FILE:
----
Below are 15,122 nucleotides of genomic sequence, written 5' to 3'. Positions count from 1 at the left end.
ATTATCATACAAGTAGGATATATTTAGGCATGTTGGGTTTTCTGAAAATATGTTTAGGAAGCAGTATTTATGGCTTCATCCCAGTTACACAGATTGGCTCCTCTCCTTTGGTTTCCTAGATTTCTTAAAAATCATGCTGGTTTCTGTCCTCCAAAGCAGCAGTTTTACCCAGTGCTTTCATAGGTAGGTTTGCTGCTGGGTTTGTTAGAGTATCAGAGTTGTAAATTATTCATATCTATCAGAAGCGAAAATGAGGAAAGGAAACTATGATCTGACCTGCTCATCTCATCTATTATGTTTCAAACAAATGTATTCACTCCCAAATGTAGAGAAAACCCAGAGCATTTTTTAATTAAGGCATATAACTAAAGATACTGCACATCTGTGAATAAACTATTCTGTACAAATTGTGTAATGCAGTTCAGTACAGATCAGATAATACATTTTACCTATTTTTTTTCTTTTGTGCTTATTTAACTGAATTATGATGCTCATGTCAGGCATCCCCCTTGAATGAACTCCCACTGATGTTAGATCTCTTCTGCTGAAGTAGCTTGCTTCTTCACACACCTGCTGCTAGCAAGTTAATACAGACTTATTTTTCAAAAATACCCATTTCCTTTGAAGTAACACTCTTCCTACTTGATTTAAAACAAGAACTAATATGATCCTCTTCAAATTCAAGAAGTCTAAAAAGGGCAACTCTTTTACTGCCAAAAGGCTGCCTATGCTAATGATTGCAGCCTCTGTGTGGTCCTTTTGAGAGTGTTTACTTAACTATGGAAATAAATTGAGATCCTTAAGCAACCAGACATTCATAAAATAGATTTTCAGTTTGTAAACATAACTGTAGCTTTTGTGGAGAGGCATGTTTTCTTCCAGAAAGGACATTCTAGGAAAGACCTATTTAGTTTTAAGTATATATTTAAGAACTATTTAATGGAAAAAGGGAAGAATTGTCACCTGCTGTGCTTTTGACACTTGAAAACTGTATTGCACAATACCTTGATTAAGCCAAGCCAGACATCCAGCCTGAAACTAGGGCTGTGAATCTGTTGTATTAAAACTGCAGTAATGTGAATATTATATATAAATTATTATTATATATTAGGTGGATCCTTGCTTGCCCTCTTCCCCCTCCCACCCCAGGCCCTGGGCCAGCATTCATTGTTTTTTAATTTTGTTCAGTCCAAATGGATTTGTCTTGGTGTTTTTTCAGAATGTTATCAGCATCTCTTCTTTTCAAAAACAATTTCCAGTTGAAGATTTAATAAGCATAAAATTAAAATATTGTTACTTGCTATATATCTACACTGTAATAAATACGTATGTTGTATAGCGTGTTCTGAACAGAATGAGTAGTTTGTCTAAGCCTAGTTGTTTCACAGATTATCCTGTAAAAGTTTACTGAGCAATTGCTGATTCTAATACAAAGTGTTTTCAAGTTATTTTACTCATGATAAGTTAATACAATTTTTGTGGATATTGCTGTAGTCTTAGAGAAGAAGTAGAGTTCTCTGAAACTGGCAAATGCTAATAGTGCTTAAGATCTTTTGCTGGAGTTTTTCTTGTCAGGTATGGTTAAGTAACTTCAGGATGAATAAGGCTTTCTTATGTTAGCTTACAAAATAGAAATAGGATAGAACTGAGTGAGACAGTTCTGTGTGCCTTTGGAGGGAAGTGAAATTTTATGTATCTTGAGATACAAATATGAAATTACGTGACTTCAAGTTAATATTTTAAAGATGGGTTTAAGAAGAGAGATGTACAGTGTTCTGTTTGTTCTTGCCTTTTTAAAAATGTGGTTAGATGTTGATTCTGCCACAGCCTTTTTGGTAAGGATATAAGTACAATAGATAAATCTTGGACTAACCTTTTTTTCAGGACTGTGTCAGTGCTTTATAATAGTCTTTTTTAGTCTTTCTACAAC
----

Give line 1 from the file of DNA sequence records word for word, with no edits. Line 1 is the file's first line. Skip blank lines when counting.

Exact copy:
Below are 15,122 nucleotides of genomic sequence, written 5' to 3'. Positions count from 1 at the left end.